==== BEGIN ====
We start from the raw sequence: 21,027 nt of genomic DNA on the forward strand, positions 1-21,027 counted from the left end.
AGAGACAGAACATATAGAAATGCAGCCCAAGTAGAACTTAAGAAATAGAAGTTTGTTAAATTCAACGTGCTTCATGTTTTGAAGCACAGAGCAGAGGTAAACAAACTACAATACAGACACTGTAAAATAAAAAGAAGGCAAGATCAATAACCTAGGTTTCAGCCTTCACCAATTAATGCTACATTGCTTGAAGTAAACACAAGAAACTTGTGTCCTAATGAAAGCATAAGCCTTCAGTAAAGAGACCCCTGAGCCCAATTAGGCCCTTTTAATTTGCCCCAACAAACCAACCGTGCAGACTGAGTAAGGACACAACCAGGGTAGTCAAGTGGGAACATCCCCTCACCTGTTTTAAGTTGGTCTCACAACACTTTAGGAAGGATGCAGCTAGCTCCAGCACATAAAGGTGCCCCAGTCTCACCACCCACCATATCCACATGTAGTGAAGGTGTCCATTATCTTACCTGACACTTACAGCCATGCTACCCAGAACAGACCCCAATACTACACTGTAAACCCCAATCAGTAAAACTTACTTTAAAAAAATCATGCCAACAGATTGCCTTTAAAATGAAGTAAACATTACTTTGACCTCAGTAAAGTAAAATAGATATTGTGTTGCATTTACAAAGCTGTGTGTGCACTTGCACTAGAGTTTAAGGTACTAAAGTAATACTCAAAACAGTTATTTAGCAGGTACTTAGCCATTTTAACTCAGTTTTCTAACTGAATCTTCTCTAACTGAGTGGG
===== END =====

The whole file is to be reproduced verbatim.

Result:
We start from the raw sequence: 21,027 nt of genomic DNA on the forward strand, positions 1-21,027 counted from the left end.
AGAGACAGAACATATAGAAATGCAGCCCAAGTAGAACTTAAGAAATAGAAGTTTGTTAAATTCAACGTGCTTCATGTTTTGAAGCACAGAGCAGAGGTAAACAAACTACAATACAGACACTGTAAAATAAAAAGAAGGCAAGATCAATAACCTAGGTTTCAGCCTTCACCAATTAATGCTACATTGCTTGAAGTAAACACAAGAAACTTGTGTCCTAATGAAAGCATAAGCCTTCAGTAAAGAGACCCCTGAGCCCAATTAGGCCCTTTTAATTTGCCCCAACAAACCAACCGTGCAGACTGAGTAAGGACACAACCAGGGTAGTCAAGTGGGAACATCCCCTCACCTGTTTTAAGTTGGTCTCACAACACTTTAGGAAGGATGCAGCTAGCTCCAGCACATAAAGGTGCCCCAGTCTCACCACCCACCATATCCACATGTAGTGAAGGTGTCCATTATCTTACCTGACACTTACAGCCATGCTACCCAGAACAGACCCCAATACTACACTGTAAACCCCAATCAGTAAAACTTACTTTAAAAAAATCATGCCAACAGATTGCCTTTAAAATGAAGTAAACATTACTTTGACCTCAGTAAAGTAAAATAGATATTGTGTTGCATTTACAAAGCTGTGTGTGCACTTGCACTAGAGTTTAAGGTACTAAAGTAATACTCAAAACAGTTATTTAGCAGGTACTTAGCCATTTTAACTCAGTTTTCTAACTGAATCTTCTCTAACTGAGTGGG